‘Welcome to Delhi metro. Dilli metro me apka swagat hai.’ Hello again, you. Outside the window, it was hot and green before a tunnel took over right ahead of the Shivaji Stadium. The man sat in front of me took out his phone and started taking selfies in the dark, maybe only to assure himself of having scored a good night mode on his phone camera, is what I could conclude and so I did since there was barely much else to do. Most coaches were vacant and rocking like the drum of my front loading washer only we were all going to be churned out of this not in a very appealing state. Across the aisle, a middle-aged man was watching school girls in uniform dance on his Youtube. A choicest thing to do inside a metro. ‘Please sit in the middle seat only’, went another announcement. I looked around. Nobody looked around. I looked around again. There were only two seats in each row on either side. Perhaps it must be…something. Right then: ‘Next station is New Delhi. Change here for the yellow line and the New Delhi railway station of the Indian Railways.’ If only I knew I would be hijacked by hollering autowallahs with claims of promising hotels for a ‘bachelor like me from a good family background’, I wouldn’t have been too relieved abandoning that steely monster of a thing. A tall guy and his shorter companion plucked me clean out of the crowd as they saw me materialize out of the metro gates—fresh bait—and lifting my luggage, placed it and me inside their rickshaw which they then rode nonstop through the wide maze of narrow streets to one hotel after another after another until they had advertised them all to me in all possible ways in their ultimate attempt at the Clios. After 45 countless minutes of sightseeing around Paharganj, I gave up before the nexus of hotel owners and auto-drivers and got this room at one Hotel TVS that believed in serving its guests quite distinctively and round-the-clock. For one, the ambient sound from the construction in the neighbourhood persisted relentless as the sun travelled east to west and its constancy only came second to that of the stench from the pillows. In the evening, I phoned a friend and when he came over, we left the stink cave and went about chasing the city’s perimeters with imploring eyes on exploring wheels to find something as appealing to the pocket as to the heart. By midnight, things refused to work themselves out as they often do and we refused to work ourselves up as we often don’t and so we rode back to ultimately shift base to Zostel as I had done earlier many once-upon-a-times ago.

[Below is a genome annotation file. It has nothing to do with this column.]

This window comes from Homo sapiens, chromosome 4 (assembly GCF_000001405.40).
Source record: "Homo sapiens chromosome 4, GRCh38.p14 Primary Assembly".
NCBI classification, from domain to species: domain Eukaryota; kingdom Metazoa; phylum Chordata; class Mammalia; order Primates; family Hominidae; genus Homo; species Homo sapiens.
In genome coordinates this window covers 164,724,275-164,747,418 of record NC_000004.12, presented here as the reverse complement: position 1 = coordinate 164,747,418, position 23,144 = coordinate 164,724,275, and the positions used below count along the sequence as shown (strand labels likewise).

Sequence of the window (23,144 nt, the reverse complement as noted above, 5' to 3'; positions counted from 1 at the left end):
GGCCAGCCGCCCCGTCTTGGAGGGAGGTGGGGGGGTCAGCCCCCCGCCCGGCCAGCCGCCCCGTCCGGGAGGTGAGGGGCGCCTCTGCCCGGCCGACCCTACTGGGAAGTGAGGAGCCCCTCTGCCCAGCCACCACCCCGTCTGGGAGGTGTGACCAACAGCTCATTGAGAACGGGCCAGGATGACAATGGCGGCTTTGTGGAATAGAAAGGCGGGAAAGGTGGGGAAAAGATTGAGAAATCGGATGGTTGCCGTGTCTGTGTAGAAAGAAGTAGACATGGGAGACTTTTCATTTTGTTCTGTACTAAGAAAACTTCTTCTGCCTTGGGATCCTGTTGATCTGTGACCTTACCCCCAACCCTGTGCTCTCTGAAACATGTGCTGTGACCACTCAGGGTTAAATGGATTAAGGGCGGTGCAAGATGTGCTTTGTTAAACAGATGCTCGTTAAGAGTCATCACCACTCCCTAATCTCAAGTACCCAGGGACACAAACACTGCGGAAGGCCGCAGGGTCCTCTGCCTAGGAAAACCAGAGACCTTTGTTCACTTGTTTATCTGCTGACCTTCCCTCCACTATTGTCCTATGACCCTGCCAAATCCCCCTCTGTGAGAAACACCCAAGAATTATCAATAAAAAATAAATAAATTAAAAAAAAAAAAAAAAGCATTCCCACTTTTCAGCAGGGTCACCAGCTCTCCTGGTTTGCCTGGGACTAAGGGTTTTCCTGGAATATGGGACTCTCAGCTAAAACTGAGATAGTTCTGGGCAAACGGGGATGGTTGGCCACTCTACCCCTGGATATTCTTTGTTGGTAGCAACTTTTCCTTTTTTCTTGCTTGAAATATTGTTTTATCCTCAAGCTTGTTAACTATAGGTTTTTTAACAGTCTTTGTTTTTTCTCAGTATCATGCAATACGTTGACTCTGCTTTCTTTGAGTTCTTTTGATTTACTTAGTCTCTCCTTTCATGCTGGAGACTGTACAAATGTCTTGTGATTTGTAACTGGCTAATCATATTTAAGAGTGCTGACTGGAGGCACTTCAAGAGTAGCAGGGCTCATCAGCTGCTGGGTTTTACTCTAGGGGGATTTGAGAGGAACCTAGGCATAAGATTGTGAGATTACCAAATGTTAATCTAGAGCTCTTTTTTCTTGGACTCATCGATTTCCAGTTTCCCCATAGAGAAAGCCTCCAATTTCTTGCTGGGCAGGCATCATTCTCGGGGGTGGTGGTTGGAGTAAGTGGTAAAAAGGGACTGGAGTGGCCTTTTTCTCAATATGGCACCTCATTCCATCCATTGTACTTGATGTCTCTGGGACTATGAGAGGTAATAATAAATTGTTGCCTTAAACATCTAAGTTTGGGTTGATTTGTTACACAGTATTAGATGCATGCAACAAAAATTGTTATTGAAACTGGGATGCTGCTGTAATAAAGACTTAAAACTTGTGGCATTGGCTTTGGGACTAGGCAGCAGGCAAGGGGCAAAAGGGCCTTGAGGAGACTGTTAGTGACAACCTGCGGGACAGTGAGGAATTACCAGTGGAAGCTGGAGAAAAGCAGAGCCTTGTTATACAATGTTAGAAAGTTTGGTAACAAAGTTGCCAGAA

Right now, I am writing from my new apartment in this city, with rusty balcony railings galvanised with pigeon shit, carved out beneath a dreamy pool of a sky the colour of beaten coffee where every evening I sit with my refill (for a refill) while a tangerine sun checks in at my desk one last time before blowing itself out like a candle atop a birthday cake of this haven with a feeble forest for frosting sprinkled with rose-ringed parakeets, golden orioles, and peacocks for confetti while the jingle goes: pick up your pencil and write yourself a tasty, new beginning. The whistling from the trains in Paharganj has been replaced by the roar of the planes in this South Delhi neighbourhood. And in the interim between, I have fallen in and out of love faster than onions turning pink in a pan. Love—with a city, with a man, with a job, with the idea of itself, and then with the legacy of it all: the memories that follow. They always do.